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Journal American Rhododendron Society

Current Editor:
Dr. Glen Jamieson ars.editor@gmail.com


Volume 13, Number 2
April 1959

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A Sub-normal Winter in Central California
By Edward H. Long, Oakland, California

        We have read with interest in the past year of the effects of sub-normal cold on the rhododendron gardens. It might be of interest to hear of the effects of the opposite winter conditions in California. We have gone through the driest and mildest winter in over 100 years with unusual and startling effects on many rhododendrons.
        Up to February 22, 1959, in Oakland, California, we have had only two mornings when the thermometer came down to about 35 degrees F., the balance of the time the morning average has been about 45 F., mostly in the 50's. We, of course, have had to do winter watering.
        Nuttallii has grown continuously about 6 or 7 inches. R. 'Victorianum' and R. taronense have also thrown out new growth to the detriment of the bloom which fell off. R. 'Max Sye' is through blooming. It started in October. R. 'George Ritter' has just finished blooming - trusses only fair. R. 'A. Bedford' started in January, blooming very poor. R. 'Elizabeth' has been blooming two or three blossoms at a time all winter, only one-third of buds left to bloom normally.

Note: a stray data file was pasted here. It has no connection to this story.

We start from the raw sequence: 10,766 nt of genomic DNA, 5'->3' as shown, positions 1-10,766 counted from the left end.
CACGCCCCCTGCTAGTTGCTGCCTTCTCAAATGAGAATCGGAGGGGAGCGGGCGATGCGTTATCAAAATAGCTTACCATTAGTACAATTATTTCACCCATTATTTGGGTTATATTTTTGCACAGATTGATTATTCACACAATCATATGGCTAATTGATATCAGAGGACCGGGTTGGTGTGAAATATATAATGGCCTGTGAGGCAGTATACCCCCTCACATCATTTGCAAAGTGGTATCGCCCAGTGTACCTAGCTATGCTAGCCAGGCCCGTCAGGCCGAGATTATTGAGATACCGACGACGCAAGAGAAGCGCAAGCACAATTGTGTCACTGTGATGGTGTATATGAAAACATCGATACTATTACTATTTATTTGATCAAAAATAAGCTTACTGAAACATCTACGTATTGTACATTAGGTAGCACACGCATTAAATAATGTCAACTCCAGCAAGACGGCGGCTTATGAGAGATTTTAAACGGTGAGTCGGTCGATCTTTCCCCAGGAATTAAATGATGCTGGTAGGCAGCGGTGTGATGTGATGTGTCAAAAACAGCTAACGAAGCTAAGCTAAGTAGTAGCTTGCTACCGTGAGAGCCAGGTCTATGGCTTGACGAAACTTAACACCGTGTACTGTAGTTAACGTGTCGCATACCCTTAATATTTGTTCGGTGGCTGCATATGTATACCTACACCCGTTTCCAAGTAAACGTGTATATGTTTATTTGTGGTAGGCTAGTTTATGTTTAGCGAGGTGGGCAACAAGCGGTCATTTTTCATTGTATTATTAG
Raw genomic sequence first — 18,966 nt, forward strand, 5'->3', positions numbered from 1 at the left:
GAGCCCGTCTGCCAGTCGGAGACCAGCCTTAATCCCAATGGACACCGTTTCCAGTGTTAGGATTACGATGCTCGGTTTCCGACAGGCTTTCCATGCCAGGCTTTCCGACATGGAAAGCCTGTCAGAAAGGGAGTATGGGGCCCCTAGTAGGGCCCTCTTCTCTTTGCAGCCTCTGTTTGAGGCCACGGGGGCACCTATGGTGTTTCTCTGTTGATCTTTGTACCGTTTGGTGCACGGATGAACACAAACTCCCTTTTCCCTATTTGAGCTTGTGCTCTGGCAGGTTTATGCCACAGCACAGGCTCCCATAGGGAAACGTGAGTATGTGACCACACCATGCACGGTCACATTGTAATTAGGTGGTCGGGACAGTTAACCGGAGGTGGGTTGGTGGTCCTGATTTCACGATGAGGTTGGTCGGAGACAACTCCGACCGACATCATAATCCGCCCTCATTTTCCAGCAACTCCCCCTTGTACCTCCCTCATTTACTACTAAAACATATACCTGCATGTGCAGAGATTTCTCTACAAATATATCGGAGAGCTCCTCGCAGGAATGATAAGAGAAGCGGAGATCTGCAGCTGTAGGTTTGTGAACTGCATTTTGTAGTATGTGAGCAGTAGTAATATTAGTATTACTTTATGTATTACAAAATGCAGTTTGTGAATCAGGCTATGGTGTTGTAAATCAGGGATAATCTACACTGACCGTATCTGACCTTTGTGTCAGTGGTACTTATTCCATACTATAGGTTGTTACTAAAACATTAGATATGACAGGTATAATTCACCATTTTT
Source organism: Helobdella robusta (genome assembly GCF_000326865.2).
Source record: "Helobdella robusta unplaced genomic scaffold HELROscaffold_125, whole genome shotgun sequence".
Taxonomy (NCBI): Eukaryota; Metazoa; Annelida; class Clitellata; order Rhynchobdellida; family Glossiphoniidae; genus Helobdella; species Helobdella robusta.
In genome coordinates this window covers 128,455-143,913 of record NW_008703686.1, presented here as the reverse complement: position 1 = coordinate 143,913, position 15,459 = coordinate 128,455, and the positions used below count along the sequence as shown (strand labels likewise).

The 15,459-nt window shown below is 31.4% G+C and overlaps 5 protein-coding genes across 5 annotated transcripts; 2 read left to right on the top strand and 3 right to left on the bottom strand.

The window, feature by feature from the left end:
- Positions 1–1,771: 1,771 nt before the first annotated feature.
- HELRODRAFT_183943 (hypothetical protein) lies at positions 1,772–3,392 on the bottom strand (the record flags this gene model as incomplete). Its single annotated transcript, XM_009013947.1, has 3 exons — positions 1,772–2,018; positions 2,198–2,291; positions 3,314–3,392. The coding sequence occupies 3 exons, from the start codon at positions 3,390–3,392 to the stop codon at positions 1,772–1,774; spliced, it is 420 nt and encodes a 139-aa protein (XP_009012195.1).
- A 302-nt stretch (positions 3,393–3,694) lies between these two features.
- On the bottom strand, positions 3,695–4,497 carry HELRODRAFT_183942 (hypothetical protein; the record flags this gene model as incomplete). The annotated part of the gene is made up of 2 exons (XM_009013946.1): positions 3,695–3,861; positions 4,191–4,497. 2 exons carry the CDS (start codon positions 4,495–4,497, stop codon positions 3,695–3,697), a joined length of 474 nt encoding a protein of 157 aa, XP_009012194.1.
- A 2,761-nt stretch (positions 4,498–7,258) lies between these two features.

In December R. 'Pink Pearl', R. 'Goldsworth Crimson' and R. 'Unknown Warrior' showed a few blossoms but finding conditions unsatisfactory the plants are now behaving normally. R. lutescens shows a few lonely blossoms each month but will bloom normally, we hope. R. 'Sapphire' was full of buds in October, new growth started in December and the buds are 80 per cent dried up.

R. 'Forsterianum'
Fig. 25.  R. 'Forsterianum'
Bacher photo

        Now blooming beautifully is R. 'Forsterianum', (Fig. 25) much ahead of normal. R. 'Ivery's Scarlet' and R. 'Cornubia' are coming into bloom, also is R. racemosum. R. 'Royal Flush' is blooming on the lower branches, the top level will not bloom for at least six weeks. R. 'Countess of Athlone' has been blooming a few at a time since November but the flowers are one-third normal size and distorted.
        R. spinuliferum is in full bloom and very attractive, it grows fast and well here. We will bloom this spring for the first time: R. taggianum, lindleyi, yakushimanum, artosquameum, bullatum and ciliicalyx. We are looking forward to comparing taggianum and lindleyi to identify the very small differences in flower and leaf. The blooming of yakushimanum grown from seed with six buds (5 years old) will be an event for us.
        About 80 per cent of the plants appear to have weathered the warm winter in normal fashion and with few exceptions have a heavy bud set.
        We are waiting patiently for R. 'Lady Chamberlain' to bloom and also R. cinnabarinum. They are several years old but slow to bloom.
        We plan to visit the May Society Show in Portland and are glad to hear that weather conditions in the North have been favorable.


Volume 13, Number 2
April 1959

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